Decent people naturally feel sympathy with the loved ones of any person taken unexpectedly from life, as just-retired federal Conservative Finance Minister Jim Flaherty was last week.
We are naturally more inclined to experience such feelings of vicarious loss when the person who has died is charming and engaging -- as Flaherty was said by those who knew him to be. This is especially so if we worked closely with that person, as all members of all parties in Parliament did with Flaherty in the course of their work. This presumably accounts for the tears shed by NDP Opposition Leader Thomas Mulcair on learning of Flaherty's death.
But this should not lead us into the temptation to paper over the faults of the departed one, as a great many progressive Canadians have been doing these past few days with the memory of Flaherty. This temptation is particularly great given our Western cultural superstition about "speaking ill of the dead."
As the Canadian Press Stylebook wisely advises writers of journalistic obituaries, "the portraits should be exact, with no attempt to brush out wrinkles and warts. Resist the tendency to canonize the departed; very few are true saints."
The Canadian media has failed spectacularly in this regard in the way it has reported Flaherty's death. At any rate, among the accounts that I read, only the Toronto Star's Thomas Walkom, writing with courage and grace, dealt with the reality of Flaherty's policy record.
"There is no evidence that I know of to suggest that his motives were anything but public-spirited," Walkom wrote. "But he was also an integral part of a government determined to smash or cripple much of what makes Canada a livable country. His death is a reminder that good people can do bad things for the best of motives."
Walkom's column focused on only some of the serial attacks on Canadian values and institutions led by the Harper Government, near the centre of which Flaherty always stood until only a few days before his death. To wit, mentioned in Walkom's account: the piece by piece dismantling of the Canadian Broadcasting Corp., the erosion of Canadians' retirement and employment security, and the subversion of our country's public health-care system, all of which continue apace.
In these, the government of Prime Minister Stephen Harper carries on the destructive ideological wrecking started by the Ontario government led by Conservative Premier Mike Harris from the mid-'90s through the early 2000s. Not surprisingly, Flaherty also stood at the centre of the misnamed and destructive "Common Sense Revolution," serving at various times as minister of labour, attorney general, finance minister and deputy premier.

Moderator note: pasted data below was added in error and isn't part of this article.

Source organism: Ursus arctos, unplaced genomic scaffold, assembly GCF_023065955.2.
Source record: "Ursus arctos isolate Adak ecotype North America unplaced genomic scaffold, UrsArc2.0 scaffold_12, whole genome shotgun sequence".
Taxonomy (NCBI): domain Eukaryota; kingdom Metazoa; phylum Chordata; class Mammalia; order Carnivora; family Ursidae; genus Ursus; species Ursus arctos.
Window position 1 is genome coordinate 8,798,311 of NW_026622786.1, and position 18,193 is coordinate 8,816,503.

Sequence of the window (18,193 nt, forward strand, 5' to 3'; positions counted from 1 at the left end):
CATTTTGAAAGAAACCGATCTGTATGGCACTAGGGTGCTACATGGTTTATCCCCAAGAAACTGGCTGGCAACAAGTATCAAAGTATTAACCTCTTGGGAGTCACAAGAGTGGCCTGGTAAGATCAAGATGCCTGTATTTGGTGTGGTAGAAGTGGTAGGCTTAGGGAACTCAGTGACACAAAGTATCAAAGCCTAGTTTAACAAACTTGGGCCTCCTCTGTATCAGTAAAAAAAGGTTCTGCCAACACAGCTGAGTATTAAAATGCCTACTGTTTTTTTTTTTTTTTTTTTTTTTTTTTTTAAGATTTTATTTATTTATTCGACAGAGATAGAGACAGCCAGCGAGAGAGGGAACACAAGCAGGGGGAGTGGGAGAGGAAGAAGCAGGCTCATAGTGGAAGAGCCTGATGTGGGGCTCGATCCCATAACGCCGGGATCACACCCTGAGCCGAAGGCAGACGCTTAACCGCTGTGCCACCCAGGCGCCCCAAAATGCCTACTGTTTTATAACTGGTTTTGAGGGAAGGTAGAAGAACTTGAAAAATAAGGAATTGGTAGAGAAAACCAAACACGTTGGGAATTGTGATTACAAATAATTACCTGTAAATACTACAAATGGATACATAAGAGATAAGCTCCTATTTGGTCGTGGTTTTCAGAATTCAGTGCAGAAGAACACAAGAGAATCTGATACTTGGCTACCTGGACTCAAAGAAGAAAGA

Indeed, in his central role in the Harper government, a case can be made that Flaherty looked so good because so many of the current crop of Reform Party Conservatives are such trolls.
Obviously, Flaherty's personal charm outshone that of the prime minister, which is not so much of an accomplishment on its own, enabling him to serve up Harper's policy poison with a smile.
Perhaps this did not get Flaherty very far when he finally raised a warning flag on Harper's income-splitting scheme. But, again, such cautious crossing of the uncrossable Harper hardly merits the Victoria Cross, as several media reports of the past few days have suggested. If, indeed, there was any difference between the two at all.
The important thing to remember when it comes to comparisons between the charmless Harper and the charming Flaherty is that their fundamental economic beliefs and the policies they supported were the same -- often immoral, destructive and elitist.
It is possible that without his association with Harper, Flaherty might not have employed less vicious political tactics. But again, his choice of friends and political allies is evocative, even if we live in an era when guilt by association is frowned upon.
Not only was he a great and permanent ally of Prime Minister Harper, but he was a staunch and committed defender of Toronto Mayor Rob Ford, about whom no more need be said. The fact Ford was a family friend was a good reason for Flaherty's sympathy and personal support; it was no excuse for the defence of Ford's scandalous misrule.
Moreover, in the context of the game played by all Parliamentarians of all parties, there was an element a good-cop-bad-cop strategy to the public positions taken by Flaherty versus those of the PM and some of his more odious supporters.
The families of all Canadians deserve the same certainty and security as Flaherty's family now has. People who work to keep them from having it ought not to be portrayed as heroes, especially by those of us who are not parliamentary insiders.
This is not speaking ill of the dead. It is only speaking the unvarnished and necessary truth.
Flaherty's state funeral is scheduled to take place Wednesday in Toronto.
This post also appears on David Climenhaga's blog, Alberta Diary.
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